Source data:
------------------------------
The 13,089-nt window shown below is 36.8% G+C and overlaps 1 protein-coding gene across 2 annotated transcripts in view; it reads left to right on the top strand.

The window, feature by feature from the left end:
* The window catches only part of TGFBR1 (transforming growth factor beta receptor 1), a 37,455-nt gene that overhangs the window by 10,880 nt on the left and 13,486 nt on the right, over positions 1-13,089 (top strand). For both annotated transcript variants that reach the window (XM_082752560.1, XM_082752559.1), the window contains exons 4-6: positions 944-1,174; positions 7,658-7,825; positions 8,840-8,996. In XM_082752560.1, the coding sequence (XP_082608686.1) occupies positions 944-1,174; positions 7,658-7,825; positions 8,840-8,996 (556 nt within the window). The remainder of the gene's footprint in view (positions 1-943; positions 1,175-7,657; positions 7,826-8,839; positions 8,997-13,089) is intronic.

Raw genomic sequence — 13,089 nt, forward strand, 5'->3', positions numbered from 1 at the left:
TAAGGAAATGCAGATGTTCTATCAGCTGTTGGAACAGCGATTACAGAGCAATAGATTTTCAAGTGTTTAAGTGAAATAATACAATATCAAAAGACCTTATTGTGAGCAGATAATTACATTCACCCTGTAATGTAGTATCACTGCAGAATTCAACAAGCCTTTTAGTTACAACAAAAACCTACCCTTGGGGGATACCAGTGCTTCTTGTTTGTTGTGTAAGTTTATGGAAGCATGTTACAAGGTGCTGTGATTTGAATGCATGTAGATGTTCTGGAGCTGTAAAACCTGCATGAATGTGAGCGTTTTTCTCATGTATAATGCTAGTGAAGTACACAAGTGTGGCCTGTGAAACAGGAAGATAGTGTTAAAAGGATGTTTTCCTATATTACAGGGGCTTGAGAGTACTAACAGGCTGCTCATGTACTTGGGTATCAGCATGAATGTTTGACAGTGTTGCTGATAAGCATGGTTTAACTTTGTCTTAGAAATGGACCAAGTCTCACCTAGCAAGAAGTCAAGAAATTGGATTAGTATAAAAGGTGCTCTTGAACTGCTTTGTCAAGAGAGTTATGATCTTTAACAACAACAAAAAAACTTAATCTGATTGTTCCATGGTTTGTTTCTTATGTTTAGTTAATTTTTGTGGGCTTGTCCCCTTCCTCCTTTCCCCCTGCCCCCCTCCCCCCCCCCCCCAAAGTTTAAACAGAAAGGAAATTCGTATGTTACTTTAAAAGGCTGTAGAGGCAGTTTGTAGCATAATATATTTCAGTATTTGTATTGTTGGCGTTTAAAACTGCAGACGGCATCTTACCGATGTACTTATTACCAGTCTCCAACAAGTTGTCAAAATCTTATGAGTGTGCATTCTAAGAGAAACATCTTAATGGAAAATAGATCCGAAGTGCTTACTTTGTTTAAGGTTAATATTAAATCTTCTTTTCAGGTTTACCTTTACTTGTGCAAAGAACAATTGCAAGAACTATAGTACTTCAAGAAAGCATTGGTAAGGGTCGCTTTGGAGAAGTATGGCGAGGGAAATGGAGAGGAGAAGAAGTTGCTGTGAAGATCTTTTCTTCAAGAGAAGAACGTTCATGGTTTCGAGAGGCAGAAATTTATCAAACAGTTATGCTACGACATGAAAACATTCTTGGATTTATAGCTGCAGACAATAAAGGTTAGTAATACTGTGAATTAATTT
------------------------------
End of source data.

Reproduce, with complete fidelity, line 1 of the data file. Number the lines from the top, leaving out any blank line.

The 13,089-nt window shown below is 36.8% G+C and overlaps 1 protein-coding gene across 2 annotated transcripts in view; it reads left to right on the top strand.